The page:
• The best time to sell is when something begins to go wrong. This includes rising costs of production, plants are at full production and nothing more is able to be made or when companies need to spend more to produce more.
  • Another sell signal is when the company’s inventory builds up and it is unable to sell their products. This means decreasing profits and lower profits down the road.
  • Falling commodity prices is another time to sell. When the prices of commodities like oil or steel continue to fall, the earnings could be impacted depending on the industry of the cyclical.
  • The company cannot compete with competitor companies, whether they be foreign or local.
  • And obviously, last but not least: Decreasing demand in the product.

When to Sell a Turnaround

The best time to sell a turnaround might be fairly obvious: At the end of the turnaround. This is when the company’s problems are over, and that the company has either become its old self, or it has become one of the other five types of stock. This is when the turnaround is successful. If you want to solely trade in turnarounds, then this would be the time to sell. However, there are some signs to sell a turnaround:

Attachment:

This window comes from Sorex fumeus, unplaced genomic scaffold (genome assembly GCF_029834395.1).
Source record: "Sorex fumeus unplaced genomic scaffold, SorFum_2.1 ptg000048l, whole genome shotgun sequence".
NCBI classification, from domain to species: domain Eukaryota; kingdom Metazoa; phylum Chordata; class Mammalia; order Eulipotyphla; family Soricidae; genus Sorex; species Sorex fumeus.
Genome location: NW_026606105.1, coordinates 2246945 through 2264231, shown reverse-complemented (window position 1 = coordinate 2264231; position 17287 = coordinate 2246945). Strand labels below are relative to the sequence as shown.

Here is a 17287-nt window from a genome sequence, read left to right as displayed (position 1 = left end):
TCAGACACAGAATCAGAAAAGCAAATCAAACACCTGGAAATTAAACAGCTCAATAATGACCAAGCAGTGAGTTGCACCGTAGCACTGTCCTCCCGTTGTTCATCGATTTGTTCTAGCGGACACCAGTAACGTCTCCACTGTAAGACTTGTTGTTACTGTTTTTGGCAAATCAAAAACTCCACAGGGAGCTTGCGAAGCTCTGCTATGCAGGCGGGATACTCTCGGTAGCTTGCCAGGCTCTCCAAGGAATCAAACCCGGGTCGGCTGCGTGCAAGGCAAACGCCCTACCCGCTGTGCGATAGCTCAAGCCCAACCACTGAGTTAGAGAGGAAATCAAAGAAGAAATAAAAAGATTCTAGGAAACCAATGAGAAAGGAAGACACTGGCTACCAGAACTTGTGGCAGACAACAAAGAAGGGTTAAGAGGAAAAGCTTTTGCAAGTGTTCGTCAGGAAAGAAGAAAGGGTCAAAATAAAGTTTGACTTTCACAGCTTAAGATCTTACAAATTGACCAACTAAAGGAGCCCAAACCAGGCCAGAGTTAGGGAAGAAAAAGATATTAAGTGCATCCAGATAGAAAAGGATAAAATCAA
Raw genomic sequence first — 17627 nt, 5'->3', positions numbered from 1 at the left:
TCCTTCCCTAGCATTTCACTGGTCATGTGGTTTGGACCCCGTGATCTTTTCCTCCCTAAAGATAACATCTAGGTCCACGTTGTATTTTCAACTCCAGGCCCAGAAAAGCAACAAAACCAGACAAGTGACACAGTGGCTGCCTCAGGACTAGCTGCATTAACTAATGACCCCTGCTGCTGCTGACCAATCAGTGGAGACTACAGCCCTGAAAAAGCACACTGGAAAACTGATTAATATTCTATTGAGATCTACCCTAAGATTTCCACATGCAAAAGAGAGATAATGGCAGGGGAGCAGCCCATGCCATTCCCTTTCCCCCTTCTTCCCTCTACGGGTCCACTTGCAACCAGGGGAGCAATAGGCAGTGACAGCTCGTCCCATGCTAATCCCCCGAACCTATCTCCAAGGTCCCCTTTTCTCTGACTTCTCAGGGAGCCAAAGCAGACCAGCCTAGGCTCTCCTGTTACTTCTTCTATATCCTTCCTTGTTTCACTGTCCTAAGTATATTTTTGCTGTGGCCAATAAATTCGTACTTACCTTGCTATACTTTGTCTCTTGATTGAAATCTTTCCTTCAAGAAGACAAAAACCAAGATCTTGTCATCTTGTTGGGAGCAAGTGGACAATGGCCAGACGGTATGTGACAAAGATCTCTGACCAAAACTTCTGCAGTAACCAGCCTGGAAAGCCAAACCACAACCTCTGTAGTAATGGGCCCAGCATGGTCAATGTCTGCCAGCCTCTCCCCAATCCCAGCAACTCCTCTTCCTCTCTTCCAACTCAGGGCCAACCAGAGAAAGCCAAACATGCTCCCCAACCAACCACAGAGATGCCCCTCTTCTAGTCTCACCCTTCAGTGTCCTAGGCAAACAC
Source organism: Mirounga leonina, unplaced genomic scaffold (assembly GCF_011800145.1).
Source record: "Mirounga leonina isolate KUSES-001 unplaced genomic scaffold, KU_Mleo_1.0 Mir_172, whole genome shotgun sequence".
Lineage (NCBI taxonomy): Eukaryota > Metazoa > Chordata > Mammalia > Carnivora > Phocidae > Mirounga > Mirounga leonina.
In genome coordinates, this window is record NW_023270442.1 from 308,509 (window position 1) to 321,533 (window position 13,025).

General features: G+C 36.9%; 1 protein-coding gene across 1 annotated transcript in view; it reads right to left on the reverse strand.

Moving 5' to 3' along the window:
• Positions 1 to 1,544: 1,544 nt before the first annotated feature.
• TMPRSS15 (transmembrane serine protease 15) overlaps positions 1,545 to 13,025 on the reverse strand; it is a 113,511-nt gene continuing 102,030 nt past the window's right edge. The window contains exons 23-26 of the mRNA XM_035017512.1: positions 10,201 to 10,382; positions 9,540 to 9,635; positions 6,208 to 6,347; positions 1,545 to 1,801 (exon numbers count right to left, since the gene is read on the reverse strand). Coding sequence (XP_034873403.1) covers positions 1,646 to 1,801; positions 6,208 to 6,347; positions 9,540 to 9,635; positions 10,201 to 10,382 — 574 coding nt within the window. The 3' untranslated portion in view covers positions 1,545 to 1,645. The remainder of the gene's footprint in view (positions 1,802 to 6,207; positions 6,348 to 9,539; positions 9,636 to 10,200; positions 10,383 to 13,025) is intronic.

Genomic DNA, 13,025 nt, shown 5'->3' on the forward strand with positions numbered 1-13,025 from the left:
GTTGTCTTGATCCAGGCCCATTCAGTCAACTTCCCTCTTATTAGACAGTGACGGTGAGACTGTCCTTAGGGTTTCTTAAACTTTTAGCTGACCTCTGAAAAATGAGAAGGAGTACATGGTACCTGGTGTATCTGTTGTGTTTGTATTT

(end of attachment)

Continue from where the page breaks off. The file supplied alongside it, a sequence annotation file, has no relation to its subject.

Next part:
• When the level of debt increases at a rate higher than assets and cash of the company
  • The P/E ratio is inflated relative to earnings prospects.
  • The inventories are rising at a higher rate than the rate of growth of sales.

When to Sell an Asset Play

These kind of stocks are one that I am not entirely familiar with. However, according to Lynch, these stocks are better sold when raiders find assets and purchase them, usually at an inflated price. This allows the company’s stock to increase. Therefore, the best time to sell an asset play might be when companies sell their assets at a price lower than expected.

When to Sell a Fast Grower

The best time to sell a fast grower is when there is little or no room for growth. Lynch cites Holiday Inn as an example. After it exploded 40 times over, and was found in almost every corner of the world, it was known that it wasn’t possible for the company to grow at a sustainable rate. Then, Lynch sold Holiday Inn.

The trick with selling fast growers is that you don’t want to miss an additional spurt in growth of the stock, but you don’t want to sell after the stock has dipped as well. Here are some tips that Lynch suggests:

  • Lower growth rate over consecutive years with not much future scope of expansion.
  • New store or product results are disappointing
  • The stock is selling at an inflated P/E which is higher than projected growth.
  • Sales and Profits are decreasing over consecutive years

Some Final Notes

This will be the end of the Peter Lynch series. We looked at when to sell a particular stock depending on the type of stock. Sadly, I was not able to provide much in terms of information on Asset Plays.

Nonetheless, I will write about Aswath Damodaran’s principles of finance series, and my understandings from that series. Thank you!